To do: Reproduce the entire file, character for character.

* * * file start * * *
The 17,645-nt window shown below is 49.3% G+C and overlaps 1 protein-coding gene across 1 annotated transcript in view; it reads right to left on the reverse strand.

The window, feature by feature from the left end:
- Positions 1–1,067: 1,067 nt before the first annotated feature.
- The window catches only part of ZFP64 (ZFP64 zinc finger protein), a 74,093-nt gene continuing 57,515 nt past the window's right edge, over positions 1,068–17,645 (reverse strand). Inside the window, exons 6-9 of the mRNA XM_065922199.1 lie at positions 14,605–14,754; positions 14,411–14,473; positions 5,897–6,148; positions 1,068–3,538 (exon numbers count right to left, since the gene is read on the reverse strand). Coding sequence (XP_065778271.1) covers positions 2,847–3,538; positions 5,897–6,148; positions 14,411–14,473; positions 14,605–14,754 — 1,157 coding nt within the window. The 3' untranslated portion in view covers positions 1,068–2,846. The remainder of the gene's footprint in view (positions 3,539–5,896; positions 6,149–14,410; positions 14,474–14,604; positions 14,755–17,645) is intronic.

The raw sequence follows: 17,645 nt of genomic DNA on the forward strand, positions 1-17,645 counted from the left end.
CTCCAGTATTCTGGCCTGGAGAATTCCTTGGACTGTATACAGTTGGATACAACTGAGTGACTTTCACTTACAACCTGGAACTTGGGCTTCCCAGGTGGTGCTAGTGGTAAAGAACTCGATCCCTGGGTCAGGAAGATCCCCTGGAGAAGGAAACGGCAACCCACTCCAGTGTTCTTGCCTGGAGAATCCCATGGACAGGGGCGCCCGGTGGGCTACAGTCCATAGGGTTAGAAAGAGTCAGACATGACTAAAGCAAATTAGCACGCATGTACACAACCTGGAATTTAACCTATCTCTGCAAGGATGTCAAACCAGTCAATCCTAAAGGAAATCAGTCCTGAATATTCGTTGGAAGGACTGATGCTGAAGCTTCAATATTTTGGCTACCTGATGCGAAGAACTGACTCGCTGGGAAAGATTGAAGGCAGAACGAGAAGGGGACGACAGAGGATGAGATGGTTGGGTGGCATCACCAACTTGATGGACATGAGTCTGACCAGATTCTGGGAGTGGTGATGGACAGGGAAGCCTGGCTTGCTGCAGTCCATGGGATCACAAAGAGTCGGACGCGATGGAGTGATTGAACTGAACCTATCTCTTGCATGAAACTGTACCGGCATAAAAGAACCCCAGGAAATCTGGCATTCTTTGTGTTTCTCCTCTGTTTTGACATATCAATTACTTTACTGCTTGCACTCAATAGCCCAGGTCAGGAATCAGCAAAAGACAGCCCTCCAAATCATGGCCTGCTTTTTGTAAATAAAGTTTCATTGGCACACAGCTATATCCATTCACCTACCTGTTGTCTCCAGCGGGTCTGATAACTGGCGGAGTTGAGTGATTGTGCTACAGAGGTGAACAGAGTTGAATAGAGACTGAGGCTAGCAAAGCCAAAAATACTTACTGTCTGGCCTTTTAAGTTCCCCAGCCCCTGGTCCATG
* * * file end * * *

The 17,645-nt window shown below is 49.3% G+C and overlaps 1 protein-coding gene across 1 annotated transcript in view; it reads right to left on the reverse strand.

The window, feature by feature from the left end:
- Positions 1–1,067: 1,067 nt before the first annotated feature.
- The window catches only part of ZFP64 (ZFP64 zinc finger protein), a 74,093-nt gene continuing 57,515 nt past the window's right edge, over positions 1,068–17,645 (reverse strand). Inside the window, exons 6-9 of the mRNA XM_065922199.1 lie at positions 14,605–14,754; positions 14,411–14,473; positions 5,897–6,148; positions 1,068–3,538 (exon numbers count right to left, since the gene is read on the reverse strand). Coding sequence (XP_065778271.1) covers positions 2,847–3,538; positions 5,897–6,148; positions 14,411–14,473; positions 14,605–14,754 — 1,157 coding nt within the window. The 3' untranslated portion in view covers positions 1,068–2,846. The remainder of the gene's footprint in view (positions 3,539–5,896; positions 6,149–14,410; positions 14,474–14,604; positions 14,755–17,645) is intronic.

The raw sequence follows: 17,645 nt of genomic DNA on the forward strand, positions 1-17,645 counted from the left end.
CTCCAGTATTCTGGCCTGGAGAATTCCTTGGACTGTATACAGTTGGATACAACTGAGTGACTTTCACTTACAACCTGGAACTTGGGCTTCCCAGGTGGTGCTAGTGGTAAAGAACTCGATCCCTGGGTCAGGAAGATCCCCTGGAGAAGGAAACGGCAACCCACTCCAGTGTTCTTGCCTGGAGAATCCCATGGACAGGGGCGCCCGGTGGGCTACAGTCCATAGGGTTAGAAAGAGTCAGACATGACTAAAGCAAATTAGCACGCATGTACACAACCTGGAATTTAACCTATCTCTGCAAGGATGTCAAACCAGTCAATCCTAAAGGAAATCAGTCCTGAATATTCGTTGGAAGGACTGATGCTGAAGCTTCAATATTTTGGCTACCTGATGCGAAGAACTGACTCGCTGGGAAAGATTGAAGGCAGAACGAGAAGGGGACGACAGAGGATGAGATGGTTGGGTGGCATCACCAACTTGATGGACATGAGTCTGACCAGATTCTGGGAGTGGTGATGGACAGGGAAGCCTGGCTTGCTGCAGTCCATGGGATCACAAAGAGTCGGACGCGATGGAGTGATTGAACTGAACCTATCTCTTGCATGAAACTGTACCGGCATAAAAGAACCCCAGGAAATCTGGCATTCTTTGTGTTTCTCCTCTGTTTTGACATATCAATTACTTTACTGCTTGCACTCAATAGCCCAGGTCAGGAATCAGCAAAAGACAGCCCTCCAAATCATGGCCTGCTTTTTGTAAATAAAGTTTCATTGGCACACAGCTATATCCATTCACCTACCTGTTGTCTCCAGCGGGTCTGATAACTGGCGGAGTTGAGTGATTGTGCTACAGAGGTGAACAGAGTTGAATAGAGACTGAGGCTAGCAAAGCCAAAAATACTTACTGTCTGGCCTTTTAAGTTCCCCAGCCCCTGGTCCATG